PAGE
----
Farmland values fall for third year
Fri, 01/06/2017 - 1:02pm admin
—Iowa Land Value Survey shows decrease of $450 per acre
AMES - According to the Iowa Land Value Survey presented by Dr. Zhang, Iowa State University Extension Economist, at a news conference on Dec. 13, the state saw a 5.9 percent ($450) decrease to $7,183 in Iowa farmland values from November 2015 to November 2016.
This represents a modest decline in Iowa farmland values, and reveals that land values have decreased three years in a row. This unprecedented consecutive drop reminds many of the painful farm crisis in the mid-1980s.
However, despite continued downward pressures on farm income and farmland prices, current Iowa farmland values are still more than double what they were 10 years ago, 64 percent higher than the 2009 values and seven percent higher than the 2011 values.
Howard County’s average value is $764 below the state’s average at $6,419, down $438 from 2015’s value of $6,857 and 2013’s high of $7,824. Howard is actually lower than its surrounding counties.
Winneshiek County’s average value is at $6,592, down from $7,054 in 2015.
Chickasaw is at $7,084 compared to 2015’s $7,567.
Mitchell County value per acre is $7,503, compared with 2015’s value of $7,999.
The 2016 ISU survey shows that all nine crop reporting districts and all 99 counties in Iowa reported a loss in average land values in 2016.
The largest district-wide decrease in value was in West Central Iowa, which reported a drop of 8.7 percent, bringing farmland values there down to $7,358 per acre.
The Northwest district, which reported an increase from November 2014 to 2015, also saw a 4.6 percent decline this year. This is largely driven by changes in the livestock industry—livestock producers braced for a tougher environment over last couple months and hog, livestock, and dairy prices have also dropped by more than 30 percent compared to two years ago.
The smallest decrease was reported in the Southeast district, 2.6 percent, bringing values there to $6,716 per acre.
Additionally, all 99 counties reported a drop in average land values this year, ranging from 8.4 percent in Monona County to 2.0 percent in Decatur, Appanoose, Wayne and Lucas Counties.
This year’s survey also revealed different patterns in land values across different land quality classes: while state-average values for high-quality land decreased 5.9 percent, there was only a 3.5 percent decline for low-quality farmland values.
In addition, low-quality land in the Southwest and South Central districts were the only areas to show an increase in average values, reporting gains of 2.9 and 5.2 percent, respectively. This is likely a combined result of strong recreational demand, higher government payments from conservation programs such as the Conserve Reserve Program (CRP), and limited land supply.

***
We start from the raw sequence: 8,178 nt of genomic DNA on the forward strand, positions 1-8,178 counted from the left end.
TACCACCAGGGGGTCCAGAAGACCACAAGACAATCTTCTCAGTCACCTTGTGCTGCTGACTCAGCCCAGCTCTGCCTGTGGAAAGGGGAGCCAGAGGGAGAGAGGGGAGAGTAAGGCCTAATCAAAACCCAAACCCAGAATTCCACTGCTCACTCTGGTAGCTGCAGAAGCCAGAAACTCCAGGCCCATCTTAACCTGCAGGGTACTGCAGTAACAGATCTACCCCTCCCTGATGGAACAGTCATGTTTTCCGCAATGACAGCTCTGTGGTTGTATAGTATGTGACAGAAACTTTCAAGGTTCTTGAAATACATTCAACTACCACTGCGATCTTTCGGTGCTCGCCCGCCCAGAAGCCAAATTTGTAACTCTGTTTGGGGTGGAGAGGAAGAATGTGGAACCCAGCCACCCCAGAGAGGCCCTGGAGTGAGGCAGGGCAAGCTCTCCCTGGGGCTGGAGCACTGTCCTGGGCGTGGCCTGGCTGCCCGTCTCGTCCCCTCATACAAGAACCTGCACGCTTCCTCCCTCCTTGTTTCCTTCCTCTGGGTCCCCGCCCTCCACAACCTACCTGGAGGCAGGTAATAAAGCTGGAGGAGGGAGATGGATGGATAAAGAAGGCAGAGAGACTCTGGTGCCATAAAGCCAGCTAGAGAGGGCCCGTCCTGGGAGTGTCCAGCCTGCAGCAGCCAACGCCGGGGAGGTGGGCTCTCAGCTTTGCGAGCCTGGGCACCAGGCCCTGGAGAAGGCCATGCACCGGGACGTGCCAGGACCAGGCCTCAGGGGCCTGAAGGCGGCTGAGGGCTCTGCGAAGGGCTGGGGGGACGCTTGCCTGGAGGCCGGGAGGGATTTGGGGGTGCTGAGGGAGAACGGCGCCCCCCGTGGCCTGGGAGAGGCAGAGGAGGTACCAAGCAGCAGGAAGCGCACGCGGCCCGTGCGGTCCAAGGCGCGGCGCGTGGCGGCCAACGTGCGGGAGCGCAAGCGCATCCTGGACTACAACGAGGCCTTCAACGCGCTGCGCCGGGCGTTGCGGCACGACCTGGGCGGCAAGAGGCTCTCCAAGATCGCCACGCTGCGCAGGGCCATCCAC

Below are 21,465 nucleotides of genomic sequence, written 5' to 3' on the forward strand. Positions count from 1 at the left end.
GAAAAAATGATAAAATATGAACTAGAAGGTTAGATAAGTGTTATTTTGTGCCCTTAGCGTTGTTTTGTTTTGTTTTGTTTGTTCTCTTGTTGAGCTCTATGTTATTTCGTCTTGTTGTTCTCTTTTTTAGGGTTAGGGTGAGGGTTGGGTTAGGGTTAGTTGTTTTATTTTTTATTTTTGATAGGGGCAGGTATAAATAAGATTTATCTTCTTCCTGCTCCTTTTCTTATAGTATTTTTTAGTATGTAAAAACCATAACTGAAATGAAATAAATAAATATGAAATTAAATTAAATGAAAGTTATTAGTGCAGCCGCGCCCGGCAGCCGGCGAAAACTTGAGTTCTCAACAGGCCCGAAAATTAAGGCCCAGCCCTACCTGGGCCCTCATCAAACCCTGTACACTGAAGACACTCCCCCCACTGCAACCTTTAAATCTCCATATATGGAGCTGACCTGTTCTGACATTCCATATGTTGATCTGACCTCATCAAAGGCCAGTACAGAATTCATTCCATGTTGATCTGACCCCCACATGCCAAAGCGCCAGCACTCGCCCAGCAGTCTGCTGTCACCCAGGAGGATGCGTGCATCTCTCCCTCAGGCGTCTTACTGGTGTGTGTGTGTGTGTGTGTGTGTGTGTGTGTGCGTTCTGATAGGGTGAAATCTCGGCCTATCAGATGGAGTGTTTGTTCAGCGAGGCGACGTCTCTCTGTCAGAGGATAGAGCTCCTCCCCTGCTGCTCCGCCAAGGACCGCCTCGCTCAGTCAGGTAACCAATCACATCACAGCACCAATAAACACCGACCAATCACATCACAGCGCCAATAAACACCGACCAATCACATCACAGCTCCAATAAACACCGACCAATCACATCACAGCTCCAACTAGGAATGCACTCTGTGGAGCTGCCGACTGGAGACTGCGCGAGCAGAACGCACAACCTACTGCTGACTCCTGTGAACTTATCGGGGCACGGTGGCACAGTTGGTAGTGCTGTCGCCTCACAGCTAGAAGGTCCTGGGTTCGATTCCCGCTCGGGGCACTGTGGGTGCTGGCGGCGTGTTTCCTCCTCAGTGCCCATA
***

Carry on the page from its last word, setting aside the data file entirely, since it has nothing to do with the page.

In general, the results from the 2016 Iowa State University land value survey echo results from other surveys.
There were several new features added to this year’s survey. A few of the highlights are:
• In addition to asking respondents about the buyers of farmland purchases, there were questions on who sells land. The majority of farmland sales, 53 percent, were from estate sales, followed by retired farmers at 23 percent. Active farmers account for 12 percent, while investors only sold nine percent of farmland in Iowa.
Additionally, 74 percent of all farmland purchases were to existing farmers, of which existing local farmers and investors and new farmers account for another 22 and 3 percent, respectively. This suggests that Iowa farmland market is featured with “local farmers buying local land.”
• Second, respondents were asked to predict how the land values and cash crop prices in their county would change in November 2017, 2018, and 2020.
In general, respondents are expecting a slight improvement in the cash crop market: the expected cash corn and soybean prices for November 2018 are $3.60/bushel and $9.48/bushel, which is higher than current and expected November 2017 levels.
Respondents also expect the land market to stabilize and even slightly increase next year, but the majority also forecasted a decrease from 2017 to 2018.
• Third, this year’s survey asked about the number of years’ experience of respondents and number of counties they offer services in. Results show that agricultural professionals on average have over 20 years of experience in their current profession and offer service to an average of 10 counties.
It is important to remember that the Iowa State University survey is an opinion survey, as are the surveys conducted by Federal Reserve Bank, USDA and the Realtor Land Institute. The respondents are different — the ISU survey relies on farm managers, appraisers, brokers and agricultural lenders.